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Lower Jaw Of Toothless Flying Reptile Discovered In Brazil

September 22, 2016:

by Shaena Montanari

Paleontologists have added a new character to the cast of flying reptiles that were darkening the skies in Brazil over 100 million years ago. A new spectacular fossil find represents another bizarre toothless flying reptile, adding to the considerable diversity of Brazillian pterosaurs.

Even though the only part of the skeleton that was found was the lower jaw, it is nearly complete and well preserved enough for researchers from Universidade Federal do Rio de Janeiro and the Universidade Federal do Ceara to give it a new name: Aymberedactylus cearensis. This fossil is presented today in PLOS ONE in an article headed up by paleontologist Rodrigo Pêgas.

This new species name uses the word “aymbere” from Brazil’s native Tupi language meaning “little lizard.” Aymberedactylus is a type of pterosaur known as a tapejarine, which are known for their majestic cranial crests that took on fantastical shapes. Pêgas notes that this species would have had a wingspan of about 2 meters, making it averaged sized for pterosaurs in this group — but small considering some pterosaurs had 11 meter wingspans.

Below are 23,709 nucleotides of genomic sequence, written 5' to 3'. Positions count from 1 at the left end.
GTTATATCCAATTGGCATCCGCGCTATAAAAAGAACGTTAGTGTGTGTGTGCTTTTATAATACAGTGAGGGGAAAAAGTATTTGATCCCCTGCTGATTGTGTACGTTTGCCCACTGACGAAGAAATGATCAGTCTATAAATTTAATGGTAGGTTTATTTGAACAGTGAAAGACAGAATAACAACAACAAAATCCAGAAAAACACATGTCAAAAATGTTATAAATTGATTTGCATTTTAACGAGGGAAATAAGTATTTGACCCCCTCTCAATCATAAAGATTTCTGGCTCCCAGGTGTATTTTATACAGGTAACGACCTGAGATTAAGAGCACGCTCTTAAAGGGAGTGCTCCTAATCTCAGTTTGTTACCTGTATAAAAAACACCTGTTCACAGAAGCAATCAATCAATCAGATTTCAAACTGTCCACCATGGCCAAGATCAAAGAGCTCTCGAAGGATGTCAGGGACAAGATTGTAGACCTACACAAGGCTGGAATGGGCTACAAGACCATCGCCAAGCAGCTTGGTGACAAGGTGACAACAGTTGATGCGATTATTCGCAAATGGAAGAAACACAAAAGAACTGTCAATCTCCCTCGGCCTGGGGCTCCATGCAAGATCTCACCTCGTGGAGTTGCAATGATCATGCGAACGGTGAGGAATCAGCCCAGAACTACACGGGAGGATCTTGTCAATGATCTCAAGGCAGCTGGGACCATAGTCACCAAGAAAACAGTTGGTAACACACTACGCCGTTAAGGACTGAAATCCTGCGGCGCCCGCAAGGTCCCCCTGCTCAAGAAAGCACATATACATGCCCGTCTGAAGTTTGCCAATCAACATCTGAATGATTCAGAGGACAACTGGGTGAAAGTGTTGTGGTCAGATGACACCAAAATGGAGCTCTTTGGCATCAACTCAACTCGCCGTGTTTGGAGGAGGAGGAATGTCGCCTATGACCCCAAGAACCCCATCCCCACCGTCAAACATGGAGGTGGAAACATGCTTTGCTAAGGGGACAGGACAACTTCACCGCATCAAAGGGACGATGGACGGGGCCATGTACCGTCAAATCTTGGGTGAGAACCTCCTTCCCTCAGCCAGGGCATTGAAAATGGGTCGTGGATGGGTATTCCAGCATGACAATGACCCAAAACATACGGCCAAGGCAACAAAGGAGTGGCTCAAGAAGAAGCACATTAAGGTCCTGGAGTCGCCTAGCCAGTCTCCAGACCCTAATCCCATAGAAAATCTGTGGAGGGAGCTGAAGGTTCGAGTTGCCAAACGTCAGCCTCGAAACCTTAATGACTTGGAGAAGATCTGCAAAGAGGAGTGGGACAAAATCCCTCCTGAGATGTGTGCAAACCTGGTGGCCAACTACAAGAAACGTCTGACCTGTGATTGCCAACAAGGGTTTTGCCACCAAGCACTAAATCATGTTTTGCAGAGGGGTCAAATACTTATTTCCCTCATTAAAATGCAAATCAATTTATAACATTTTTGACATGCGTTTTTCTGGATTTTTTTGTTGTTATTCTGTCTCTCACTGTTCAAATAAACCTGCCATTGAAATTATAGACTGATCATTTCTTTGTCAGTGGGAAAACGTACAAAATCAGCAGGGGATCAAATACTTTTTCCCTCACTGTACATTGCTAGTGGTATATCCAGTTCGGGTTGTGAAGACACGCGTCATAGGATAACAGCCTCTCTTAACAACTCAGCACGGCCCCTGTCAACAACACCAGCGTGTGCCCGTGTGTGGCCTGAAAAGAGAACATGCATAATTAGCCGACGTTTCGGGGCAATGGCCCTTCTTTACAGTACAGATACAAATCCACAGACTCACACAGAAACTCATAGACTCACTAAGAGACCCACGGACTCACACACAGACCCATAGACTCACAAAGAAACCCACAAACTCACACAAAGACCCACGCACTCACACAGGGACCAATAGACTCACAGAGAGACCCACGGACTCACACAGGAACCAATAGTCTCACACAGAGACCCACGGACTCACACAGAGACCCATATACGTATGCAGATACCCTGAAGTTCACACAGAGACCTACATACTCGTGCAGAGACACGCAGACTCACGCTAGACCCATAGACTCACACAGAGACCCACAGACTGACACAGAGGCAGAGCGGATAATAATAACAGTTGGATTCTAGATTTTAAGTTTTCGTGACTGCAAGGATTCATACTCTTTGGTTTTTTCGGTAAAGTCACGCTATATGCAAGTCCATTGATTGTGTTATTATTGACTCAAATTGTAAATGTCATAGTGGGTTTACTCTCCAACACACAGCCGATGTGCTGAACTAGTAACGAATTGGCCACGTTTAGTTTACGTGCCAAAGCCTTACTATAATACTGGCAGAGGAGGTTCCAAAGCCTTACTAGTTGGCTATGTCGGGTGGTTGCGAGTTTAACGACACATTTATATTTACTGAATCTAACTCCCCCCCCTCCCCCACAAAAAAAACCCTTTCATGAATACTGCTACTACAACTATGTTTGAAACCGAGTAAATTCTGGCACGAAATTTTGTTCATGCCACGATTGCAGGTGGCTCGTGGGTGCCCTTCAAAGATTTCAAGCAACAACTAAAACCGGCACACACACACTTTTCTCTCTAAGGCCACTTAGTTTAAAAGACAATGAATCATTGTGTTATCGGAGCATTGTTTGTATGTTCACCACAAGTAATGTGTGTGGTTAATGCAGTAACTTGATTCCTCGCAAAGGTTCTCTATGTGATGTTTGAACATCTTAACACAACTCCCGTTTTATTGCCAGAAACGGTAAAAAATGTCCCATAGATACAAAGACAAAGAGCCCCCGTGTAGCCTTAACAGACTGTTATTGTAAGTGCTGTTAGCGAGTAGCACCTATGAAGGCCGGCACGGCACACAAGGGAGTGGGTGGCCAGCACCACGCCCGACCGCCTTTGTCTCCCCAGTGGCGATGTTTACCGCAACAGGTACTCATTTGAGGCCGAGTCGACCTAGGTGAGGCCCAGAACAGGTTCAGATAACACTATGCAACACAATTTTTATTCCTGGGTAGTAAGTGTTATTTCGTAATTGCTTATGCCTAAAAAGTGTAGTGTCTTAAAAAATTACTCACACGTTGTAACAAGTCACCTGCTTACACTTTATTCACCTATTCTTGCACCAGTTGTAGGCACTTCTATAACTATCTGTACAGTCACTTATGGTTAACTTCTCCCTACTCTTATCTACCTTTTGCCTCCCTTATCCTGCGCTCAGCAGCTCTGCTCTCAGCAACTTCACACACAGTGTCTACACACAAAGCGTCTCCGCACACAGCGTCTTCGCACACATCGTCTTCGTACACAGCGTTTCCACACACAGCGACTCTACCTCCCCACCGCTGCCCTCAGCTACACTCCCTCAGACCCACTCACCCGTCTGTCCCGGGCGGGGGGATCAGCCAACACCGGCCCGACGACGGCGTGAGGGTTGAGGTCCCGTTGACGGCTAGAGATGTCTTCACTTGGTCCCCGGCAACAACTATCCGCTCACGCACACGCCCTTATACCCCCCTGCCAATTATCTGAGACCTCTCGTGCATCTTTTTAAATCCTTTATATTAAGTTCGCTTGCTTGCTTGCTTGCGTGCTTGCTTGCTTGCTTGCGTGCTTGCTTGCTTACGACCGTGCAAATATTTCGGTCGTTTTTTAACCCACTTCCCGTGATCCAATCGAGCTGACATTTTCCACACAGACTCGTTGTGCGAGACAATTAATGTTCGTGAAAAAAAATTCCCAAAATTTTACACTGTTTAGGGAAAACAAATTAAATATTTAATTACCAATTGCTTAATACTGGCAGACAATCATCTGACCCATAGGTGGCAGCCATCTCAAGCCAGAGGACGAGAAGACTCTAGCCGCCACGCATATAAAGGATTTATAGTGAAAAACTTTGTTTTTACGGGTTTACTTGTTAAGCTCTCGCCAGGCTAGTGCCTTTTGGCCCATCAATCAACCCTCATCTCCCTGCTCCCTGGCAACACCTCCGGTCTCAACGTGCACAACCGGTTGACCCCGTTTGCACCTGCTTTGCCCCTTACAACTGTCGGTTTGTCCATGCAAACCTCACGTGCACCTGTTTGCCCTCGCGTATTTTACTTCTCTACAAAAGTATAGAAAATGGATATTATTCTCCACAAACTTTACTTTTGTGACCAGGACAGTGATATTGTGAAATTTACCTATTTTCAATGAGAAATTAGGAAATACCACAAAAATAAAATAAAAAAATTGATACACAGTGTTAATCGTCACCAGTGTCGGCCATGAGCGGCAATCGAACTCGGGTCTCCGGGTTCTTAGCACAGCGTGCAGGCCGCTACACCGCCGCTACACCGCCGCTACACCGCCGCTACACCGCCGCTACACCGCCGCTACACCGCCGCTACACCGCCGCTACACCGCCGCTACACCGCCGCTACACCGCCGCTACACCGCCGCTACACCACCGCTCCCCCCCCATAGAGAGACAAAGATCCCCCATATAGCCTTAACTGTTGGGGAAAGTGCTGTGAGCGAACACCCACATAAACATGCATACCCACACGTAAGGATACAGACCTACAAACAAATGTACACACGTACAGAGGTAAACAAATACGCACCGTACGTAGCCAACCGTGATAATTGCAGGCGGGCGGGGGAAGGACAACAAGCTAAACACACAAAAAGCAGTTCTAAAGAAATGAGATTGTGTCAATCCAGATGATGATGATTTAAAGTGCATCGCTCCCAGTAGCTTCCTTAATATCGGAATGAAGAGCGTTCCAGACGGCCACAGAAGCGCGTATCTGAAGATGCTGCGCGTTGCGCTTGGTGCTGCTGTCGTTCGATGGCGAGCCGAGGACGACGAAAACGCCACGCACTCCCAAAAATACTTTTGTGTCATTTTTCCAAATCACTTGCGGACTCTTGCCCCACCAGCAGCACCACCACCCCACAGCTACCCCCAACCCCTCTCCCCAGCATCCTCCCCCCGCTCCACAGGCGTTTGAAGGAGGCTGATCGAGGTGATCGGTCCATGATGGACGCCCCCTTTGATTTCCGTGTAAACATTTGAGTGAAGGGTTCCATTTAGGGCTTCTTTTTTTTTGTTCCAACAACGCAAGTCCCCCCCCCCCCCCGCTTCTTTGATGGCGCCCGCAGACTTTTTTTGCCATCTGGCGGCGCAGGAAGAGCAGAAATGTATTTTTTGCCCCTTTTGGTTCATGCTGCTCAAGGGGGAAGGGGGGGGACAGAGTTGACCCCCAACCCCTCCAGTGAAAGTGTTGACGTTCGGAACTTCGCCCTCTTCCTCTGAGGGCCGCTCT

The jaw of the new pterosaur is thin and long, likely representing one of the most ancient members of the tapejarine group. The lack of teeth and jaw shape indicate this new species and others related to it could have subsisted primarily on fruit. “Advanced tapejarines exhibit a unique jaw morphology, with a short, deep and down-turned mandible which forms a gap with the upper jaw during occlusion, somewhat parrot-like. A number of scientists have interpreted this bill shape as a fruit-plucking device,” Pêgas said, but more research is needed to see if a more ancient tapejarine like this one was definitely a fruit-eater.

Aymberedactylus was found in the Crato Formation, one of the world’s most important fossil deposits of this age that preserves both bones and soft tissue impressions. A rich diversity of reptiles, bird feathers and insects are known from these marine limestones. It likely represents an area that was a coastal lagoon by the sea during the Early Cretaceous.

It is important to research pterosaurs as Pegas explains: “Pterosaurs are already known to exhibit a high diversity of forms, but some of their phylogenetic relationships are still controversial and intermediate forms are still comparatively rare — as are any pterosaur fossils.” Luckily as the scientists keep looking, the Crato Formation keeps providing new and exciting fossils of these enigmatic animals that soared in the skies above the dinosaurs on land.



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